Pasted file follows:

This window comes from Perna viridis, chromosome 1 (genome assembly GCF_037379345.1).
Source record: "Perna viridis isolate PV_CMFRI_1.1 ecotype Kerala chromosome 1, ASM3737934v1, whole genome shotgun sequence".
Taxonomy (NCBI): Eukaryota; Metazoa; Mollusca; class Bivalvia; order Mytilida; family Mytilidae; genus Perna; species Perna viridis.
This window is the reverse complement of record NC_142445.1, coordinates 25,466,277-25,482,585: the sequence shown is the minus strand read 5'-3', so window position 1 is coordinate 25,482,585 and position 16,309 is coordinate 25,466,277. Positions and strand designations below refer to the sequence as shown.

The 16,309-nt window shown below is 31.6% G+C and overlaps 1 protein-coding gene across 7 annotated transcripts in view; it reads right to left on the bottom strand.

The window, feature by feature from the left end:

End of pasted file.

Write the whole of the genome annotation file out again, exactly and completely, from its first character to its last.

This window comes from Perna viridis, chromosome 1 (genome assembly GCF_037379345.1).
Source record: "Perna viridis isolate PV_CMFRI_1.1 ecotype Kerala chromosome 1, ASM3737934v1, whole genome shotgun sequence".
Taxonomy (NCBI): Eukaryota; Metazoa; Mollusca; class Bivalvia; order Mytilida; family Mytilidae; genus Perna; species Perna viridis.
This window is the reverse complement of record NC_142445.1, coordinates 25,466,277-25,482,585: the sequence shown is the minus strand read 5'-3', so window position 1 is coordinate 25,482,585 and position 16,309 is coordinate 25,466,277. Positions and strand designations below refer to the sequence as shown.

The 16,309-nt window shown below is 31.6% G+C and overlaps 1 protein-coding gene across 7 annotated transcripts in view; it reads right to left on the bottom strand.

The window, feature by feature from the left end: